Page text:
Given that intrinsic motivation is almost impossible to influence (at least without a lot of experience and 1:1 coaching) and that extrinsic motivation can drive negative behaviours (killing both creativity and intrinsic motivation), it emerges that the middle element in the socially mediated model is an excellent point of leverage. Organizations can use this social locus by setting up a proper plan for recognition, training its managers, and being more careful with rewards. This can create an impact that isn’t just exploitative (like many extrinsic reward systems) but can bring value to both the organization and the individual.
Unfortunately, while extrinsic reward plans are very widely adopted in almost any industry due to their simplicity, recognition is something that is often left to the individual manager, which most of the time lacks adeguate training and structure to be effective.
By using the socially mediated model we can focus on three things to drive motivation in an organization:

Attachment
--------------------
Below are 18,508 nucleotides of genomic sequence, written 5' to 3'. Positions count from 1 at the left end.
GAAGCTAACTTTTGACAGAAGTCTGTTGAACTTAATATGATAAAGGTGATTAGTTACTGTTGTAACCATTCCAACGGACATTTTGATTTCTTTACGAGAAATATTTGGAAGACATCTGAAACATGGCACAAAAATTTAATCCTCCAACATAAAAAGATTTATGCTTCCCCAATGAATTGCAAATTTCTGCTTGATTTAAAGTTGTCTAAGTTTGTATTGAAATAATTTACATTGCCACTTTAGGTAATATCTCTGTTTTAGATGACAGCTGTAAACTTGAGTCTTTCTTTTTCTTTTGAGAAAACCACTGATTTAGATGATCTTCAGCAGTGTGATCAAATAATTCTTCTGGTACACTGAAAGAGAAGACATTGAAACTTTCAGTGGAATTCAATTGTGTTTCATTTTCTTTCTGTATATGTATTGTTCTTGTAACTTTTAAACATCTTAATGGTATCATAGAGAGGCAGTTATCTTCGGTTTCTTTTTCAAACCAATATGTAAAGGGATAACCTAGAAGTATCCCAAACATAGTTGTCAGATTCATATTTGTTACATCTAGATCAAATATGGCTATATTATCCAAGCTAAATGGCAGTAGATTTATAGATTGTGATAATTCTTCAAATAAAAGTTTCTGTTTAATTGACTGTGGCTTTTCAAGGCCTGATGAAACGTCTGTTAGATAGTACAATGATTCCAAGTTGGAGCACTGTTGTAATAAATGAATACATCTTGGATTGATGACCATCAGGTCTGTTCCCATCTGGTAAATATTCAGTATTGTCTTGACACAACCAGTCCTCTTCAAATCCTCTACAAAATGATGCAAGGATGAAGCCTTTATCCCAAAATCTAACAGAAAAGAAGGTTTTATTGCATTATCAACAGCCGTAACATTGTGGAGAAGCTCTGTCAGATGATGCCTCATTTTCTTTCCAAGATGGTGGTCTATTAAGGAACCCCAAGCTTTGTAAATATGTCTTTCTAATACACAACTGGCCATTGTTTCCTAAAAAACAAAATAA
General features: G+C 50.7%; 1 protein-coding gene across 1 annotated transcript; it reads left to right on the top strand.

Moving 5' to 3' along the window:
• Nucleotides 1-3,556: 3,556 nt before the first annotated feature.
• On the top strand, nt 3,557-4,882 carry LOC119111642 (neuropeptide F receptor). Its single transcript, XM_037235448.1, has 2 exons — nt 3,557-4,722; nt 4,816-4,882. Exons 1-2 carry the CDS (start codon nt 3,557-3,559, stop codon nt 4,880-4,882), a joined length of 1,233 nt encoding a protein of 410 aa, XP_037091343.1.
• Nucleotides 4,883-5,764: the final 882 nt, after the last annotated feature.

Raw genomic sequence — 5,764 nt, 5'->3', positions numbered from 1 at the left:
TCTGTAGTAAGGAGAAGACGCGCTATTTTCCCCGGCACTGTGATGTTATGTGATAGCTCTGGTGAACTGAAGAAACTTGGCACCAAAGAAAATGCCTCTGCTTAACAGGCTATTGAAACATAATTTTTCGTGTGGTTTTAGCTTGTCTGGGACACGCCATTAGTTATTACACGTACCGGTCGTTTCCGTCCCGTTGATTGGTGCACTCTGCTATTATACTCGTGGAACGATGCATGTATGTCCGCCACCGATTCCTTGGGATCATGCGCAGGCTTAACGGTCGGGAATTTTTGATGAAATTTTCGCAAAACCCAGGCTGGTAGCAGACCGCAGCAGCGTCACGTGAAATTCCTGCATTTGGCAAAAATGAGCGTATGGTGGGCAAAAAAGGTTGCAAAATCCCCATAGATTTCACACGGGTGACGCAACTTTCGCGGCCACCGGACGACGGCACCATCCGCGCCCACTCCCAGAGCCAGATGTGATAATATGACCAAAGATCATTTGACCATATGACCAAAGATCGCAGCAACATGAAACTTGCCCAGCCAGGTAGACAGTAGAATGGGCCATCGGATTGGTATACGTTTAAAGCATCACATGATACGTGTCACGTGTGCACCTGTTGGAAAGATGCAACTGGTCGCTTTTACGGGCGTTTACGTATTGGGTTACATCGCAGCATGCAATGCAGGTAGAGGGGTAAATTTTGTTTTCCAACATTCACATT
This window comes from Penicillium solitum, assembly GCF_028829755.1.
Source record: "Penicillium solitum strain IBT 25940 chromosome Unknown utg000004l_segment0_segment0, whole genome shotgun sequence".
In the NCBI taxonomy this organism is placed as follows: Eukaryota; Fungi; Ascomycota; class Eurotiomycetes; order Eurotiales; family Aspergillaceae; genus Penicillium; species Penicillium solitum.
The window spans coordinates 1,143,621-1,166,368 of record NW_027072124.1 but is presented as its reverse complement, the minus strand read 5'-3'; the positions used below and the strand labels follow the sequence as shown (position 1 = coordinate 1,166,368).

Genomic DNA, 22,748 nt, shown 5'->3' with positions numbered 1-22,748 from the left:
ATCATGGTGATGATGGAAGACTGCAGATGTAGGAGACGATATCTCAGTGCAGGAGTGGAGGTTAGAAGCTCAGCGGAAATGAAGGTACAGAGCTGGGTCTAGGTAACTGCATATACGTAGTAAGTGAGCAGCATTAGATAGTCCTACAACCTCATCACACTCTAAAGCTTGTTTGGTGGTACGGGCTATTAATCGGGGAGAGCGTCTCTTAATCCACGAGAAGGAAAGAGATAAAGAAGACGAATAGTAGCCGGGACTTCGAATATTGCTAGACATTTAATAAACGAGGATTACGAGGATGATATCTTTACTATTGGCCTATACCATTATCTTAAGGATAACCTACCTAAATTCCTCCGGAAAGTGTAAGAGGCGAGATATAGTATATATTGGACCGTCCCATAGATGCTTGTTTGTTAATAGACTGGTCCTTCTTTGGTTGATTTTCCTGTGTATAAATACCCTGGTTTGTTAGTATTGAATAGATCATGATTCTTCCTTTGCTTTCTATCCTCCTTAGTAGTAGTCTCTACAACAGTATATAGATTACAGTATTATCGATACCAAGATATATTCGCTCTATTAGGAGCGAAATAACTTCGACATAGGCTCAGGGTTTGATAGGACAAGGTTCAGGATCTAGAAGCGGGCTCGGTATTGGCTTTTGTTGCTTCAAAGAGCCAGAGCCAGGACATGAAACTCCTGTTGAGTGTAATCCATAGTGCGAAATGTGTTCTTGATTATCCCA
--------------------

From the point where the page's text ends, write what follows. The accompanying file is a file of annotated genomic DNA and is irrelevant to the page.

- learn more about intrinsic motivation, and specifically the self-determination theory.
- train and introduce more structure specifically around recognition.
- reduce or remove entirely any reward system, as it acts as a dampener on the other two kinds of incentives.
The socially mediated motivation model, combined with these three pragmatic steps, can provide a solid starting point to any motivation work.
- J. Henderlong, M. R. Lepper (2002) The effects of praise on children’s intrinsic motivation
- R. M. Ryan, E. L. Deci (2000) Intrinsic and Extrinsic Motivations: Classic Definitions and New Directions (full text options)
- Wikipedia, Ikigai (book).